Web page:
Yes this will cost money but it will have an income and provide a lot jobs.
Tom Lyford, Neath
SIZE OF CITY DOES MATTER
ONCE again the myth about Newcastle being our state’s second biggest city has been repeated (Herald 23/9). That claim is absolute rubbish.
Newcastle is not even the Hunter’s biggest city. That title belongs to Lake Macquarie, which with 42,000 more people is clearly the region’s biggest local government area. To further demonstrate, Newcastle is in fact only NSW’s 15th largest city. Lake Macquarie is only the state’s 11th largest.
The rank stupidity of Lake Macquarie and Newcastle councils opposing a merger between their two local government areas is clear to see when the combined population of 363,766 would have made us this state’s biggest city by LGA. It would also have offered an infinitely more influential voice when dealing with state and federal governments.
With an identical demographic, it is inconceivable to think of any good reason for us to be duplicating and competing for facilities and services.
Unless of course we consider political and bureaucratic self-interest as a valid reason.
Joseph Abraham, Coal Point
NO POWER IN IDLE TALK
IT HAS been an interesting couple of weeks. Tony Abbott states you can’t run a steel plant on renewable energy just as steel baron Sanjeev Gupta and climate change expert Ross Garnaut combine forces to demonstrate you can.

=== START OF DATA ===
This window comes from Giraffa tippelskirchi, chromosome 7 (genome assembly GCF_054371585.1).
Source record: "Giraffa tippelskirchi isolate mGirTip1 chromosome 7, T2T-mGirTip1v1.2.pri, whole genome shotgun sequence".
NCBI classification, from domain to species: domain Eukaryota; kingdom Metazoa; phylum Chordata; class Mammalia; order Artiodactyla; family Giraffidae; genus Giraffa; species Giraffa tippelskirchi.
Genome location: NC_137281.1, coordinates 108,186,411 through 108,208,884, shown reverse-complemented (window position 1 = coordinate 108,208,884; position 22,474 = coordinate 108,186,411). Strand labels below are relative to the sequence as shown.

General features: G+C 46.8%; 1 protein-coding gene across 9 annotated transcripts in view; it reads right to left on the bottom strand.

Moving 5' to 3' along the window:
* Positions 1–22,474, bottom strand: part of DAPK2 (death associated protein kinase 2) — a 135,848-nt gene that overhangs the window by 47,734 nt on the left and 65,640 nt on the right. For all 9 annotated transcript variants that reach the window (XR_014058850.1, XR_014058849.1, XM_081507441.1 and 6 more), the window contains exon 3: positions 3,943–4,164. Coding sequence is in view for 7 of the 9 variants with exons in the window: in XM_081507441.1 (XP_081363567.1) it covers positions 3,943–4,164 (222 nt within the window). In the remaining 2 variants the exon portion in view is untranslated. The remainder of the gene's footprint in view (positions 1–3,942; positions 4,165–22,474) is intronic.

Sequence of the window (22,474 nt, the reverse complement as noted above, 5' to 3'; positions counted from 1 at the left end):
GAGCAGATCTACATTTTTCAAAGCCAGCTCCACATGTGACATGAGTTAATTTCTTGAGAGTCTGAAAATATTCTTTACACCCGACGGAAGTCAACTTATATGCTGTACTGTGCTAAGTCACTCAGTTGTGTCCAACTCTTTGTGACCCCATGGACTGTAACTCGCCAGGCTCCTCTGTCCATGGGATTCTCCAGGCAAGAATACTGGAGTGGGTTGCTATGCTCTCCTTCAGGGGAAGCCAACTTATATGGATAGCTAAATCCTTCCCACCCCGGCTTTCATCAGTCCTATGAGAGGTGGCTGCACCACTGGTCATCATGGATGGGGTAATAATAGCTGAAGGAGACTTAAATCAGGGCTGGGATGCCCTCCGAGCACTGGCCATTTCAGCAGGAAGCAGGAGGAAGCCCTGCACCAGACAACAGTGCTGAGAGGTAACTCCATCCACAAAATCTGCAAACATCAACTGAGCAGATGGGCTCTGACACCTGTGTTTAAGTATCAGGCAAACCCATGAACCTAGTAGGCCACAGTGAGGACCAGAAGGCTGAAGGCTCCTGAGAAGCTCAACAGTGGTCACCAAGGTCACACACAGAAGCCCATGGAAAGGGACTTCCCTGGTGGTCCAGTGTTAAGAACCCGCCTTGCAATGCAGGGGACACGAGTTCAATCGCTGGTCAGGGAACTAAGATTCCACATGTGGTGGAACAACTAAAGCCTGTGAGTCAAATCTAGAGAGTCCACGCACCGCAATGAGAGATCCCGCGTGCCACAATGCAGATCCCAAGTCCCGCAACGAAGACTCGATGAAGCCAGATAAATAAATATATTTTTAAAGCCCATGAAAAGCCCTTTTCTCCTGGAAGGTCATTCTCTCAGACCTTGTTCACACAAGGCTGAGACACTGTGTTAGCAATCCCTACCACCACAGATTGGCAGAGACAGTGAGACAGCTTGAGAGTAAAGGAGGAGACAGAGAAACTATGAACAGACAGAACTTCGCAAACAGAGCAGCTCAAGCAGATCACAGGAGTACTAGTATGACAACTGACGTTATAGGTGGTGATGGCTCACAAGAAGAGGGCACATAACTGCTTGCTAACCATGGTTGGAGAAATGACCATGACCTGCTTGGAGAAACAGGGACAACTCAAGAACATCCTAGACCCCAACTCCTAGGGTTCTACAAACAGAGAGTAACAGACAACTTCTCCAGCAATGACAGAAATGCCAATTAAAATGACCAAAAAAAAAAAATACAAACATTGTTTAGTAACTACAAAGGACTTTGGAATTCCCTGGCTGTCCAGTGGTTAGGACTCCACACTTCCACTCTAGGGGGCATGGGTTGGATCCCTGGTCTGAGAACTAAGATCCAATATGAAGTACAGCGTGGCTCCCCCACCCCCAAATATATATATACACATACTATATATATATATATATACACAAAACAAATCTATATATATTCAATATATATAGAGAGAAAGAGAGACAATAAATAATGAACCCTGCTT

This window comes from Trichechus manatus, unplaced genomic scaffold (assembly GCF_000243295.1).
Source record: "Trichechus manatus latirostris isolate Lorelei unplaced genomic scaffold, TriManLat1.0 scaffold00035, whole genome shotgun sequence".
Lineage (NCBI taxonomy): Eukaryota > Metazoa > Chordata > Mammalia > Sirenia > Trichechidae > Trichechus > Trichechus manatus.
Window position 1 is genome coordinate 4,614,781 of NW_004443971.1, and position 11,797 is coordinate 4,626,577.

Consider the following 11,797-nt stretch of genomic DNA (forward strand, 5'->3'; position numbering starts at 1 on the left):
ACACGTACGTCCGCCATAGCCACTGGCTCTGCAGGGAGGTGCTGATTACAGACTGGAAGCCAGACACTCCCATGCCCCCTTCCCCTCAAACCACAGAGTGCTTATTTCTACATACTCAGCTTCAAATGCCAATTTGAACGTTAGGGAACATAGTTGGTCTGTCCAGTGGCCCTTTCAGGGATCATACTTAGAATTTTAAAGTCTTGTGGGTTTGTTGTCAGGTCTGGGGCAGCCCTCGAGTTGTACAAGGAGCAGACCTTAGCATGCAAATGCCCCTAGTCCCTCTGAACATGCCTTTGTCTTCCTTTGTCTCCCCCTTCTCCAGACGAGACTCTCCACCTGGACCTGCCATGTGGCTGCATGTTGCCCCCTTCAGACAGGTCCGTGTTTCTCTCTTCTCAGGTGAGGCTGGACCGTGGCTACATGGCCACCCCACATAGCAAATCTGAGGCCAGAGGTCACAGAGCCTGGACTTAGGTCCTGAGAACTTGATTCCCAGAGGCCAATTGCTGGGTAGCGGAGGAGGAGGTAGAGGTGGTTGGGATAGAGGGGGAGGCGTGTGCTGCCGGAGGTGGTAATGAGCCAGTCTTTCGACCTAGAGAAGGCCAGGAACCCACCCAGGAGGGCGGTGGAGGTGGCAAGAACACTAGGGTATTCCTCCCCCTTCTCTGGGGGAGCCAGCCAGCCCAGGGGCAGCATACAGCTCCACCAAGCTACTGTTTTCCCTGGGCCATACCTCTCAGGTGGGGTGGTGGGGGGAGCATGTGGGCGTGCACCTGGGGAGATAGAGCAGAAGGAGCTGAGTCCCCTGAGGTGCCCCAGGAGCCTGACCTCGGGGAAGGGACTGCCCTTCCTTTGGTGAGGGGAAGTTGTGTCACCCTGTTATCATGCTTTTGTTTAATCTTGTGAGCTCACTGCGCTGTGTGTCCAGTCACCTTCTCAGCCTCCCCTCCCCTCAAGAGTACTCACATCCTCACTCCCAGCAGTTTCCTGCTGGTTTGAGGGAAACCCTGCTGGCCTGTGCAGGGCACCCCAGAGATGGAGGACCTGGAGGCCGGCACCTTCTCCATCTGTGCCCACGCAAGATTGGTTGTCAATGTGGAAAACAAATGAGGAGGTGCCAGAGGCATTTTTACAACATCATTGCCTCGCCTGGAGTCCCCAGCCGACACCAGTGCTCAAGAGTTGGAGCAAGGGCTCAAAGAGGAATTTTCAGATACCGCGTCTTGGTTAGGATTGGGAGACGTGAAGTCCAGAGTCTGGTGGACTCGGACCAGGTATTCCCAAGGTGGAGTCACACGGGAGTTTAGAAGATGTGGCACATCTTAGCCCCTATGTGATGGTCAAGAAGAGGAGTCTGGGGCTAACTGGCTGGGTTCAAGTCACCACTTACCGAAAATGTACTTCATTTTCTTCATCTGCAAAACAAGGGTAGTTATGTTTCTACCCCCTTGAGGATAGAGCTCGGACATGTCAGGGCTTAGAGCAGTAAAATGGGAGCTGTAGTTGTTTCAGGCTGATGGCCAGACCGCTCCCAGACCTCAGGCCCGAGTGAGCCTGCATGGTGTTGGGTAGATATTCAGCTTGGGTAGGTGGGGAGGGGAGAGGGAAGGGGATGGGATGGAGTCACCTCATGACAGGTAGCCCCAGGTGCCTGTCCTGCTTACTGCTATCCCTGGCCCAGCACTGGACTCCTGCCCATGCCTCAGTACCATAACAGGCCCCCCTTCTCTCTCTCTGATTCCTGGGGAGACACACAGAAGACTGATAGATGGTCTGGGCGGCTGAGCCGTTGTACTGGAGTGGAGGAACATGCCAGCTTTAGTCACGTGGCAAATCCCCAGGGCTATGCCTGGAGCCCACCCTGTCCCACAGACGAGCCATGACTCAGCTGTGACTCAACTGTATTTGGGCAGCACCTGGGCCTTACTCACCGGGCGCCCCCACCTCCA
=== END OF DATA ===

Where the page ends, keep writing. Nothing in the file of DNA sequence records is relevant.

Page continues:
Barnaby Joyce again suggests we need to continue with coal-fired power stations as we don’t have the technology to use solar and wind to provide 24-hour power.
It’s just as an Australian National University report identifies 22,000 potential sites for pumped hydro storage sites in Australia.
Pumped hydro is proven technology, with plants operating since the 1920s, designed to provide power when wind and solar can’t.
Then Malcolm Turnbull and Josh Frydenberg try to convince us that extending the life of Liddell power station is essential if we are to have a reliable and affordable power system into the future.
This is quickly followed by AGL sensibly and correctly announcing that, even with the best of maintenance, a 50-year-old coal-fired power station is never going to be cheap or reliable as time goes on.
We have withstood two decades of lost opportunity both in opposition and government and still we have no credible climate or energy policy.
We deserve better.
Richard Mallaby, Wangi Wangi
DOING A SMALL PART
I WORK in Darby Street and every morning one of our staff members does a safety check, removing any litter, dangerous items and rubbish from the perimeter of our place of business.
I urge all residents, employees, businesses and organisations to take up this habit, removing discarded items that might endanger others or make its way into our waterways to harm sea life.
If everyone does a little bit we can make a difference to our environment. Please.